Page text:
A few years ago, Boston Children's Hospital developed an application it calls Quality & Charge Capture to collect quality improvement-related data directly from clinicians overseeing care by linking it to something that each clinician is responsible for completing for every patient encounter: submitting charge information for professional billing.
The QCC application has been a major success in a complex academic environment spanning both inpatient and ambulatory care to facilitate collection and utilization of quality improvement data directly from clinicians.
"We currently have 77 active quality surveys across 26 clinical specialties," said Daniel Nigrin, MD, senior vice president and CIO at Boston Children's Hospital and assistant professor of pediatrics at Harvard Medical School. "In 2017, more than 80,000 surveys were triggered and almost 800,000 charges were captured using QCC."
Since the program was designed by and for clinicians, Nigrin said they have been enthusiastic to work with the tools to minimize their investment of time, collect only information they find relevant, and harness functionality to do so efficiently.
"In an era in which medical professionals are inundated with documentation and compliance requirements that are often considered inefficient nuisances, they find QCC refreshing," said Nigrin. "The ability to collect real-time data for clinical quality analysis and improvement has been very powerful in our environment of continuous quality improvement initiatives."
One app, two problems
The QCC application grew out of two seemingly unrelated problems in a fashion in which one system could solve both issues.
"The first problem was professional charge capture," Nigrin explained. "Prior to QCC, most of our physician charges were captured using a variety of paper charge tickets and a series of different vendor systems, which subsequently required manual entry into our billing systems. We felt that charge capture performed directly by clinicians would generate more timely and accurate data collection."
But standard, out-of-the-box descriptors for CPT codes from the American Medical Association and ICD codes from the World Health Organization are often neither clinician-friendly nor specific to the conditions treated and procedures performed in the quaternary pediatric institution, Nigrin said.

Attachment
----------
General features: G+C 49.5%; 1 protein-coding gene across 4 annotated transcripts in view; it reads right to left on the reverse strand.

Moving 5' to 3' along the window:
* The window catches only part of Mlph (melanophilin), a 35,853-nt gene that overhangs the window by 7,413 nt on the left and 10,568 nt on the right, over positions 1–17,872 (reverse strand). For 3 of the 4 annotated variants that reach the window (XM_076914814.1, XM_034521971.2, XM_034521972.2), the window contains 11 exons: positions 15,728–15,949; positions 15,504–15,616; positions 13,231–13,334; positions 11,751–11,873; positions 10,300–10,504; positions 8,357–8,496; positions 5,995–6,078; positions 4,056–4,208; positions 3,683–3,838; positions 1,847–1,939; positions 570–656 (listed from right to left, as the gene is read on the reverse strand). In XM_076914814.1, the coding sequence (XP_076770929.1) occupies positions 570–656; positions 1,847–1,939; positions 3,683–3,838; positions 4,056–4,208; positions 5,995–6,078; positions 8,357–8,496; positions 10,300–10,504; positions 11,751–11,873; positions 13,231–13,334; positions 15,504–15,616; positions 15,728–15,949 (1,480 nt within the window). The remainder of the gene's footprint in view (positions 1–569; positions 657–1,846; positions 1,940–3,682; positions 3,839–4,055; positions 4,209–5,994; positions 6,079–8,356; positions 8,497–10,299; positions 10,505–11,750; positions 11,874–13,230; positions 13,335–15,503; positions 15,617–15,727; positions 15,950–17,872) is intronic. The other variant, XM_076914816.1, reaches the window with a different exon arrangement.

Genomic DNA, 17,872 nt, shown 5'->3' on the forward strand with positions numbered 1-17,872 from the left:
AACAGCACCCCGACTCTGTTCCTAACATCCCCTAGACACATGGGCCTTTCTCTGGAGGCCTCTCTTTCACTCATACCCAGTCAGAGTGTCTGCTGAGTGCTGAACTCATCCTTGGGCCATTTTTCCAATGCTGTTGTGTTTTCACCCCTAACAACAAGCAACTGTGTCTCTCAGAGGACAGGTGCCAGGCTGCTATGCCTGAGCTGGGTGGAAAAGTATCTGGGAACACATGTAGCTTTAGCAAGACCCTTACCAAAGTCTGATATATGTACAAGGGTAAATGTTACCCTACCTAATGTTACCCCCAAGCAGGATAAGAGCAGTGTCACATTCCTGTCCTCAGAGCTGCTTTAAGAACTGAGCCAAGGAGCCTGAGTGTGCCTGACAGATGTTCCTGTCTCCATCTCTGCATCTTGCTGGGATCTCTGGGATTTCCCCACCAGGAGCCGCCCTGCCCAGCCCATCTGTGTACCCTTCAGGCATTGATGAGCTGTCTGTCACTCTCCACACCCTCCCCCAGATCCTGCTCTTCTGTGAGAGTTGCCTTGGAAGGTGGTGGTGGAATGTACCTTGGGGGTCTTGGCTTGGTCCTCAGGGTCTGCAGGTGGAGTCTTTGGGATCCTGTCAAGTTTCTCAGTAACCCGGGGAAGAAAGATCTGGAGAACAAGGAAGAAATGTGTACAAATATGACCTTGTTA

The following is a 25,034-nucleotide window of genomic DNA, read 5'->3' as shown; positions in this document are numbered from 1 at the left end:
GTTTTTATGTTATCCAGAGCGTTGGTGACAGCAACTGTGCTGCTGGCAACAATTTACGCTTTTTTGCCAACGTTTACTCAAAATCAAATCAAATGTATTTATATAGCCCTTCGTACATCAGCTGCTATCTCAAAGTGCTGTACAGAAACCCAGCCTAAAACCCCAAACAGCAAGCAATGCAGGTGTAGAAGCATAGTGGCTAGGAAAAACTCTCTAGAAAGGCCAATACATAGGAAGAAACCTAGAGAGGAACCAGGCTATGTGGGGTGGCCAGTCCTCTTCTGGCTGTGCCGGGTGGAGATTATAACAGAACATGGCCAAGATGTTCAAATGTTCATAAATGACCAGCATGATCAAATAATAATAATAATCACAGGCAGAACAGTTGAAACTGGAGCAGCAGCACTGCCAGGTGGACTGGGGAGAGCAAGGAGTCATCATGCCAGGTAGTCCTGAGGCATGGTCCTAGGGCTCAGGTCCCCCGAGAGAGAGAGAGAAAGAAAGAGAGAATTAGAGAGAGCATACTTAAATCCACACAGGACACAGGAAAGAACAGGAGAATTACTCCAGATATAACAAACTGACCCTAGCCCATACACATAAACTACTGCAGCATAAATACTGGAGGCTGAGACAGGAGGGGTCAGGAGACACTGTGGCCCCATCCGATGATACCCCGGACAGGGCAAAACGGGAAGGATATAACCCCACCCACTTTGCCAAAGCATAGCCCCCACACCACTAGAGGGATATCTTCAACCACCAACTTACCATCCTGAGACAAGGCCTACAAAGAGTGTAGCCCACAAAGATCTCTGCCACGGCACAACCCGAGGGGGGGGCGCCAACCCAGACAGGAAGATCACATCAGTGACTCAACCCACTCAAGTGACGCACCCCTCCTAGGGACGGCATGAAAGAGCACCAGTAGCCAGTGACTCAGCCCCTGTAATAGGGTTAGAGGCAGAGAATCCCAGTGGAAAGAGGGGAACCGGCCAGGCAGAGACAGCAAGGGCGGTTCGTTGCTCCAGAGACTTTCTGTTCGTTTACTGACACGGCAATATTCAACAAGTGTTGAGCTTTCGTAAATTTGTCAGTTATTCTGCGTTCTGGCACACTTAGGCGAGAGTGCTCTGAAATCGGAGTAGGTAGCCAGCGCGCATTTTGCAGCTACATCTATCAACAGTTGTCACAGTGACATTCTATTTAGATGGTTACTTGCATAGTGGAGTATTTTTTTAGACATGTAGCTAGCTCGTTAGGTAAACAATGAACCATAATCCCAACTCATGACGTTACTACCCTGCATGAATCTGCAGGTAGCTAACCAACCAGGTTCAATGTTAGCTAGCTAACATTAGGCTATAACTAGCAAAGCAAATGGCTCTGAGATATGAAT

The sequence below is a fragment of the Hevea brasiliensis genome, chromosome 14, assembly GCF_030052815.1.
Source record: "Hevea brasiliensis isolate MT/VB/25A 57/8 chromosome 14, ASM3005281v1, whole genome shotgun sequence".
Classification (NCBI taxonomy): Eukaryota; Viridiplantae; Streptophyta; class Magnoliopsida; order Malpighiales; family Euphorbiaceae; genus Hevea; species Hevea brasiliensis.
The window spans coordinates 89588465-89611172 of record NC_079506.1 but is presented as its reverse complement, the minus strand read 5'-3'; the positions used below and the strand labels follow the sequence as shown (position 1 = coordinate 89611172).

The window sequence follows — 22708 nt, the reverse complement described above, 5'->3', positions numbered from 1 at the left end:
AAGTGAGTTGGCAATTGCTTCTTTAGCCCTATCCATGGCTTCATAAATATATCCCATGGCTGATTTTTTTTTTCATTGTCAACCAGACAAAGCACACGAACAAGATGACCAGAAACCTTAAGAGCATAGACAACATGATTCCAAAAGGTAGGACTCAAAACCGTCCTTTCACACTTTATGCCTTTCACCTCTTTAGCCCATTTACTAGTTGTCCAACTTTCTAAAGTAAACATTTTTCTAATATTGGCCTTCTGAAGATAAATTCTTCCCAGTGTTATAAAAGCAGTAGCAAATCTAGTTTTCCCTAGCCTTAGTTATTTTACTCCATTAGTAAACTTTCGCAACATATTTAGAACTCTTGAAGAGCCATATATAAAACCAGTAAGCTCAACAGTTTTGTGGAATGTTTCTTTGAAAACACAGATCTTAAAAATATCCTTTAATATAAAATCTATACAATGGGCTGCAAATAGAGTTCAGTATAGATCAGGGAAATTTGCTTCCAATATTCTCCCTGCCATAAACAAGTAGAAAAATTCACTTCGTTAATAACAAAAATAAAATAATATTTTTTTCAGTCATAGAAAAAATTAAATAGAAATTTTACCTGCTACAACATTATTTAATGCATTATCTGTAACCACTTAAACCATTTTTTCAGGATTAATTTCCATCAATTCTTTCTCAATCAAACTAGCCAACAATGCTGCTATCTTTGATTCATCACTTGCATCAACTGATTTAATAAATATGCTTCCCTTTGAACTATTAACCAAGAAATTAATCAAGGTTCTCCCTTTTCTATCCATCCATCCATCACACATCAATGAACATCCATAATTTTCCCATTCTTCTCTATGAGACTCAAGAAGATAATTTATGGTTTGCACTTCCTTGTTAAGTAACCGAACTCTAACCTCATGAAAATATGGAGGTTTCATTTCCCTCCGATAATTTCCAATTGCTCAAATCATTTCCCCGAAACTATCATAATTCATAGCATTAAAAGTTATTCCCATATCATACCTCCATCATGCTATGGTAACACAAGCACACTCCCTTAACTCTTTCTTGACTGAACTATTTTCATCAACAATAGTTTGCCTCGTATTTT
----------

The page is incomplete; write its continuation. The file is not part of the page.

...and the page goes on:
"Thus, we sought to facilitate clinician-chosen descriptions with many-to-one descriptor-to-code mapping," said Nigrin. "We used a commercial vendor for part of this work, but also built upon it with additional Boston Children's-specific terminologies, as we found that some of our very unique patients and their care needs were not captured by the code sets nor the vendor."
The second problem it addressed was capture of quality/outcomes data elements at the time of service – for specific populations of patients chosen by age, gender, specialty, diagnosis, procedure or other parameters. Like most organizations, quality improvement efforts often occurred retrospectively, conducted by individuals not involved in the care of the patient, and usually using only information stored in the EHR.
"Since clinicians would now be performing charge capture electronically, survey questions could be triggered by the chosen combination of codes and patient demographics, allowing collection of patient-specific quality improvement data while fresh in the clinician's mind, and that might be difficult or impossible to extract from the medical record at a later time," said Nigrin.
How QCC works
After completing a clinical encounter, a physician can access QCC from a desktop icon, an intranet homepage menu or directly from within the Cerner EHR. If entering from the icon or menu choice, they can find the patient of interest in a list patients scheduled that day, a "pending charges" list, or by searching name or medical record number.
If they enter QCC from the Cerner PowerChart embedded tab, QCC loads the patient whose clinical record is currently open. The clinician name and place of service are pre-populated. If appropriate, a choice of encounters will be presented. The physician will enter the procedural or evaluation and management descriptions and codes by search, by choosing from specialty-specific "favorites" menus, and/or selection from previously used diagnoses and services.
They are presented with diagnoses previously used by clinicians in their specialty as well as those chronic conditions chosen by other specialists, which can be used to populate the patient's problem list in PowerChart.
"If any of the entered data triggers a quality survey, they respond to those questions most typically by choosing from multiple choice radio buttons," Nigrin explained. "The user interface is clean and elegant but robust, allowing all data entry activity to occur from a single screen. By design, we aim to have the quality surveys take seconds and not minutes to complete. The transaction is completed by clicking a Sign button attesting to their entry."
If a mid-level provider or trainee initiates data entry, the attending provider will be presented with this pre-populated information that can be edited or amended prior to the transaction being completed by clicking an attestation, he added.
"It should be mentioned that creation and maintenance of the quality surveys is managed by clinical departments themselves, and not by IT," said Nigrin. "We created a survey editing tool that allows for streamlined, easy development of the quality surveys that clinicians respond to by the responsible quality improvement experts within the clinical areas themselves."
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